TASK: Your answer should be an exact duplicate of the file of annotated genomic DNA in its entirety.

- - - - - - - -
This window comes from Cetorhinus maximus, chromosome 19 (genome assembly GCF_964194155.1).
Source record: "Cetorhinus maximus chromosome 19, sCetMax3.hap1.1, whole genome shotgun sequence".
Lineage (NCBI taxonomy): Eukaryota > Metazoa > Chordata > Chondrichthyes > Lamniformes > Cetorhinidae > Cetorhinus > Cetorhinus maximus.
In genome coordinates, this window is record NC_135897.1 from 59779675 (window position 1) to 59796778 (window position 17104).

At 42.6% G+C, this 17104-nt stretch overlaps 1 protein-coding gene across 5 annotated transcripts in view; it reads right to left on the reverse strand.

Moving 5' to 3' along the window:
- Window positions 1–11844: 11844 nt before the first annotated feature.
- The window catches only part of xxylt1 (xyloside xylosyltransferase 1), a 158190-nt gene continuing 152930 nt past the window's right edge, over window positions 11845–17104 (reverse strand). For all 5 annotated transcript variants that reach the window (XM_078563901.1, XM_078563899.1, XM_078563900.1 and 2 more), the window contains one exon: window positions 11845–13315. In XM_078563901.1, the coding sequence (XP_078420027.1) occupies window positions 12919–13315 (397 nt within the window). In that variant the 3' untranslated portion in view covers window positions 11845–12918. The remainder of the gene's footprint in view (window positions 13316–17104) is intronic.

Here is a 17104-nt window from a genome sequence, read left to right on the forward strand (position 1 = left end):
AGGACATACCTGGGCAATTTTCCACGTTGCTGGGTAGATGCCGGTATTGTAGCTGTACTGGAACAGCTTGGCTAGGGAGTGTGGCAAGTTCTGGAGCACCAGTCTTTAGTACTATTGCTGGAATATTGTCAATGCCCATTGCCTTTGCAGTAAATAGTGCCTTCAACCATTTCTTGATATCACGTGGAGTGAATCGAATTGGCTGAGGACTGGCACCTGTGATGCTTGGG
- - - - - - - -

This window comes from Cetorhinus maximus, chromosome 19 (genome assembly GCF_964194155.1).
Source record: "Cetorhinus maximus chromosome 19, sCetMax3.hap1.1, whole genome shotgun sequence".
Lineage (NCBI taxonomy): Eukaryota > Metazoa > Chordata > Chondrichthyes > Lamniformes > Cetorhinidae > Cetorhinus > Cetorhinus maximus.
In genome coordinates, this window is record NC_135897.1 from 59779675 (window position 1) to 59796778 (window position 17104).

At 42.6% G+C, this 17104-nt stretch overlaps 1 protein-coding gene across 5 annotated transcripts in view; it reads right to left on the reverse strand.

Moving 5' to 3' along the window:
- Window positions 1–11844: 11844 nt before the first annotated feature.
- The window catches only part of xxylt1 (xyloside xylosyltransferase 1), a 158190-nt gene continuing 152930 nt past the window's right edge, over window positions 11845–17104 (reverse strand). For all 5 annotated transcript variants that reach the window (XM_078563901.1, XM_078563899.1, XM_078563900.1 and 2 more), the window contains one exon: window positions 11845–13315. In XM_078563901.1, the coding sequence (XP_078420027.1) occupies window positions 12919–13315 (397 nt within the window). In that variant the 3' untranslated portion in view covers window positions 11845–12918. The remainder of the gene's footprint in view (window positions 13316–17104) is intronic.

Here is a 17104-nt window from a genome sequence, read left to right on the forward strand (position 1 = left end):
AGGACATACCTGGGCAATTTTCCACGTTGCTGGGTAGATGCCGGTATTGTAGCTGTACTGGAACAGCTTGGCTAGGGAGTGTGGCAAGTTCTGGAGCACCAGTCTTTAGTACTATTGCTGGAATATTGTCAATGCCCATTGCCTTTGCAGTAAATAGTGCCTTCAACCATTTCTTGATATCACGTGGAGTGAATCGAATTGGCTGAGGACTGGCACCTGTGATGCTTGGG